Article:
Exhibits Exhibit descriptions < Memories: Sokbaji (Inner Trousers for the Hanbok)
Exhibit descriptions
The Nature of Japan’s Colonial Aggression as Reflected in Bank Notes
A Grandmother’s Handmade Mumyeongbe (Cotton Yarn)
Yogan: A Living Necessity
Memories: Sokbaji (Inner Trousers for the Hanbok)
Kyōwakai Membership Card
Report Card with Korean Name Erased
Tokyo Bombing Victim Certificate
Handmade Taegukgi(The Flag of Korea)
Korean Registration Certificate Issued by Osaka Prefecture
Discrimination and Antiforeignism in a Crime Prevention Poster
Kenkoku Gakkō of 60 Years Ago
The Hanshin Education Struggle
Zainichi Koreans and the Pachinko Industry
Bataya Slum Areas in the 1960s
Mun-sun Kim’s Petition Written in Blood
List of Brown Atoll “Honorable Suicides” & Free Korean Press
Towel Used in a Prison for War Criminals
List of Members in the Association for Zainichi Korean Disabled Veterans of the Former Japanese Imperial Army
Choi Seung-hee and Sohn Kee-chung
Propaganda film You and Me
The Joy-Bearing Kkot-Kama (Traditional Korean Marriage Bridal Sedan Chair)
Korean Tigers Taken to Japan

Memories: Sokbaji (Inner Trousers for the Hanbok)

These inner trousers that were worn under the hanbok (traditional Korean dress), called sokbaji, were carefully kept by Myong-un Jeong (79 years old in 2005). They have not discolored over the years, and the texture of the hemp has remained intact. Myong-un Jeong received the sokbaji along with a jeogori (the basic upper garment of hanbok) made of mumyeongbe as a trousseau from her mother when Myong-un Jeong came to Japan in the 1940s.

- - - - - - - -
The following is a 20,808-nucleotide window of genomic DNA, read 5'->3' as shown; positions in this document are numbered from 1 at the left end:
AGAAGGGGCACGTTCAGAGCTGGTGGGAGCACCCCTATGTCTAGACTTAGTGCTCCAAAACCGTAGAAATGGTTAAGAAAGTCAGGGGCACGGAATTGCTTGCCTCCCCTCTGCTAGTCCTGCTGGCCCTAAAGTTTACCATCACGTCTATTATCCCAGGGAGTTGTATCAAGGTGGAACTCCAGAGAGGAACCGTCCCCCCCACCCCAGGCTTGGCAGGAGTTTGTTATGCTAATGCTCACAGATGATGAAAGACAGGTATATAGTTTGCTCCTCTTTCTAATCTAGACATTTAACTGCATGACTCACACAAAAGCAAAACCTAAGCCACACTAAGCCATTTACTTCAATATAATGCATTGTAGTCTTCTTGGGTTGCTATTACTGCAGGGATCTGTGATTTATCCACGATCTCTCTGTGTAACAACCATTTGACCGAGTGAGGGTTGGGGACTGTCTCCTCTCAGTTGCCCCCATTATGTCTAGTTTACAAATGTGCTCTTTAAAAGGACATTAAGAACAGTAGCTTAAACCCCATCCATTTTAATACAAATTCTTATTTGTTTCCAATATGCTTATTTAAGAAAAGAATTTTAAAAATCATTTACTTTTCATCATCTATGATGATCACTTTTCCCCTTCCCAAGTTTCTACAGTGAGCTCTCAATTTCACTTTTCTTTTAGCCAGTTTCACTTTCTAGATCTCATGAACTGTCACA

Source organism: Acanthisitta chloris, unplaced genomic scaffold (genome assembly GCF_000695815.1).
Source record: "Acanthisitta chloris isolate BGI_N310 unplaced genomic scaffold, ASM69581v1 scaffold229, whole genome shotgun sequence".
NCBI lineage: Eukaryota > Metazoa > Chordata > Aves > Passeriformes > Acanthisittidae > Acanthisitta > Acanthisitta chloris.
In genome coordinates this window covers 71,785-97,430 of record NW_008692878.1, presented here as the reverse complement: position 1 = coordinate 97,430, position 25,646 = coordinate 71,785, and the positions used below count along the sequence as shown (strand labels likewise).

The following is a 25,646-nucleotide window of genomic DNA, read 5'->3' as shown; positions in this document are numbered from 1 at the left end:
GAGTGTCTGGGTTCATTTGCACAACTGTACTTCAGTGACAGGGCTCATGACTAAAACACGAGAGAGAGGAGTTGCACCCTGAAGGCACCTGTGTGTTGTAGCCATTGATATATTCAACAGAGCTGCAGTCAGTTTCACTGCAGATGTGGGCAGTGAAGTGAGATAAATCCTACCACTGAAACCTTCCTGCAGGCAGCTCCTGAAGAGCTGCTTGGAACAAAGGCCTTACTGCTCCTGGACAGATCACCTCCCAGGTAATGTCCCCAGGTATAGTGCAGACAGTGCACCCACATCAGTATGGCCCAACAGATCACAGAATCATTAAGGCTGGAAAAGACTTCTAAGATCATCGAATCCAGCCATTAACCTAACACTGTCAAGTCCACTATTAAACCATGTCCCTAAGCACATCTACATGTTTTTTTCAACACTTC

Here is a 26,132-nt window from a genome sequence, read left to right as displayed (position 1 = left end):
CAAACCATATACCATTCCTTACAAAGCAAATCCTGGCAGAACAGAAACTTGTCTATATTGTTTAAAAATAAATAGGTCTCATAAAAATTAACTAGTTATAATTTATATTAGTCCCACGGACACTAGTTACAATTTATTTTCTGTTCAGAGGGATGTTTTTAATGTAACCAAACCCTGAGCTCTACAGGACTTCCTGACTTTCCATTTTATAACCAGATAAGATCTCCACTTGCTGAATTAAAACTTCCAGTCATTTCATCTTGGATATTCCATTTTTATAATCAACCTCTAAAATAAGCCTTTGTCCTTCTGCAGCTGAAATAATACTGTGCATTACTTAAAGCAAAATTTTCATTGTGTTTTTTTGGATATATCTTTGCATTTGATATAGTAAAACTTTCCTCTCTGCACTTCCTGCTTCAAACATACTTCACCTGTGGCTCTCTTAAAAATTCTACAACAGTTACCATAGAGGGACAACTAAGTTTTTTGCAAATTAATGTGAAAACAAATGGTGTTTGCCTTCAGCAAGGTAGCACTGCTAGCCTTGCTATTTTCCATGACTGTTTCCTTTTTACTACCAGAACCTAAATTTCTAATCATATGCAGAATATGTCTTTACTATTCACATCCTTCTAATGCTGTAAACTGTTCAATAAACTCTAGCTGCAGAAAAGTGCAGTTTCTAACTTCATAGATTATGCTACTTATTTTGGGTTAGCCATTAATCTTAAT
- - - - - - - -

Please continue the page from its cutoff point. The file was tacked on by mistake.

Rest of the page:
Considered a form of preparation before marriage, weaving techniques and knowledge were taught to daughters for generations, from grandmother to mother to grandchild. Jeong is an example of a woman who learned weaving from her mother when she was young. However, she says she was unable to reach her mother’s skill level. This handmade sokbaji was thus for her the “perfect cloth.”

After liberation, Jeong was unable to fulfill her dream of returning home and seeing her mother again. This sokbaji is tied inextricably to the memory of her beloved mother.